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An interview with Alastair Chisholm, author of science fiction adventure Orion Lost

Alastair Chisholm, author of Orion Lost and the book cover.

The book we sent our Cockatoo subscribers in August is a cracking sci-fi adventure, starring a brilliant cast of characters and providing the perfect jumping off point for discussions about the role of AI in our lives. We asked author Alastair Chisholm about what inspired the book and which other sci fi books for kids he would recommend.


What inspired you to write Orion Lost?

I wanted to write a story where children were in control, and where they were getting things wrong. Some of my favourite books as a kid were the ones where the children seemed real — scared, confused, getting things wrong — but finding a way to be heroes anyway. And I love a good sci-fi mystery!

Who is your favourite character in the book and why?

Oh, wow! Well, Beth is the main character, but I love them all. I tried to make them as believable as possible, and that meant understanding them. Vihaan, for example, is hostile and arrogant — but then he is the son of the captain, and he’s actually very good at his duties. He doesn’t understand why he’s not in charge, and that makes him angry, but he still tries to do his best. Lauryn was the most fun to write — I could really tap into my geeky computer self.

Why did you decide to set the book in space?

I’ve always been fascinated by the idea of colony spaceships — little worlds heading out to space, millions of miles from home. And growing up I was hugely into Star Trek, which was all about being far from everyone, where anything could happen.

Do you have a favourite place to write?

I can write pretty much anywhere. The hardest thing is to stop myself playing games on my phone!

Why did you choose to write books for children?

I grew up reading absolutely brilliant children’s authors — Diana Wynne Jones, Nicholas Fisk, Susan Cooper, Robert Westall, so many others — and they were inspiring. And it’s a real challenge! Kids at this age are much more sophisticated than adults think, so you have to keep them interested, without talking down to them. But if you can do that, you can show them ideas that you hope will stay with them forever, and that’s a very exciting thought.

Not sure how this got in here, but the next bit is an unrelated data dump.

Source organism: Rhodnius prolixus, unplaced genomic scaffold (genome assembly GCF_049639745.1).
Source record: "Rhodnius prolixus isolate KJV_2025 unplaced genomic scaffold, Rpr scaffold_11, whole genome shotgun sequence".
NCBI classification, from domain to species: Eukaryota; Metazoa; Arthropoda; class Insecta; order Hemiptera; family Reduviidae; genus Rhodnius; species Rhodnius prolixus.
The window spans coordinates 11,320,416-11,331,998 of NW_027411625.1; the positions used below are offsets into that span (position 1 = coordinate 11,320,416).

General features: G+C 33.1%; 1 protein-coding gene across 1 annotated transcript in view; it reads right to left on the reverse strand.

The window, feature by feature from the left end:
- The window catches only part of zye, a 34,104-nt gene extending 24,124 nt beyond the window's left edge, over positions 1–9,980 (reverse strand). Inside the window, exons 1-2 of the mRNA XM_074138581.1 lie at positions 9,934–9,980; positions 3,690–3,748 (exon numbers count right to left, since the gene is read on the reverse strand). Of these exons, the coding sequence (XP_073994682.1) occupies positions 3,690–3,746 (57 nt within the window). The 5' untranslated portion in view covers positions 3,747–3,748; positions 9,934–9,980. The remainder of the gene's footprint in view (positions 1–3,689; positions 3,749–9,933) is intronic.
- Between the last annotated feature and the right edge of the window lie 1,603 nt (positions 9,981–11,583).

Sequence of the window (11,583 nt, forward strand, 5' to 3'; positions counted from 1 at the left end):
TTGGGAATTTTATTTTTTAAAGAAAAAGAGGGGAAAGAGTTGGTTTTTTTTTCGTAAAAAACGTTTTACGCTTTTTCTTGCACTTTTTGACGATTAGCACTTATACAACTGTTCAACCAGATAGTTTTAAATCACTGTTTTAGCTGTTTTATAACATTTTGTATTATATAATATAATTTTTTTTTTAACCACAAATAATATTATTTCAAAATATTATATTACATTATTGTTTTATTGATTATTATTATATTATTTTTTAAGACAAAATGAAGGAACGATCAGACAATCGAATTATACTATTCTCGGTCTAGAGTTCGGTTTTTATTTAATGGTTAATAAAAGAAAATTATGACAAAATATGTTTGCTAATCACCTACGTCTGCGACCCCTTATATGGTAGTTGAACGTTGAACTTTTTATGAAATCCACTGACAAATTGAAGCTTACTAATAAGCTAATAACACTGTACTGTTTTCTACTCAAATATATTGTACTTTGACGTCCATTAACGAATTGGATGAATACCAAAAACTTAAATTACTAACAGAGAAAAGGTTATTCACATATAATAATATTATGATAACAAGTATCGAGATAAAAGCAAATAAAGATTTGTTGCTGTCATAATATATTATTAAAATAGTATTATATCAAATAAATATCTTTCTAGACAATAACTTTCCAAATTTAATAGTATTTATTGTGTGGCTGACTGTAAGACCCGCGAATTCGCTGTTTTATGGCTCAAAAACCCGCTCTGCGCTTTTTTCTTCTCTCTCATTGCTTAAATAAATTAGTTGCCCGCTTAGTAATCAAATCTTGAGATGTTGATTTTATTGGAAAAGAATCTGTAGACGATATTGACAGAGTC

What was your favourite book as a child?

I loved science fiction, and ghost stories, but my absolute favourite was probably the fantasy novel The Grey King by Susan Cooper. It’s got such a great atmosphere, and I loved the way that the adults felt real, and how their own dramas affected the story. I read that book until the cover fell off!

Which other science fiction books for kids would you recommend to our subscribers?

I recently read (and loved) Kirsty Applebaum’s Troofriend, about a robot friend for children. And on the robot theme, there’s I, Robot, a collection of old robot stories by Isaac Asimov. They’re short, easy to read, and they’re like clever puzzles. Tom Huddleston’s Floodworld is very exciting, and for slightly older readers, John Wyndham’s The Chrysalids, or Orson Scott Card’s Ender’s Game, are both excellent. I’m a big comics fan, so I’d say Halo Jones by Alan Moore and Ian Gibson. The Phoenix comic is great and often does sci-fi stories, and I love 2000AD.

Is there going to be a sequel and can you tell us anything about what happens next to Beth and her friends?

Well, we’ll see…! I would like to return to Beth’s world someday. I’d love to learn a bit more about the alien Videshi species – I think there are a few more secrets there…


If, now you've read this interview you'd like to try the book, we have a copies available to purchase with our accompanying activity pack here. Want to receive a surprise book parcel each month? Find out more about our subscriptions here.

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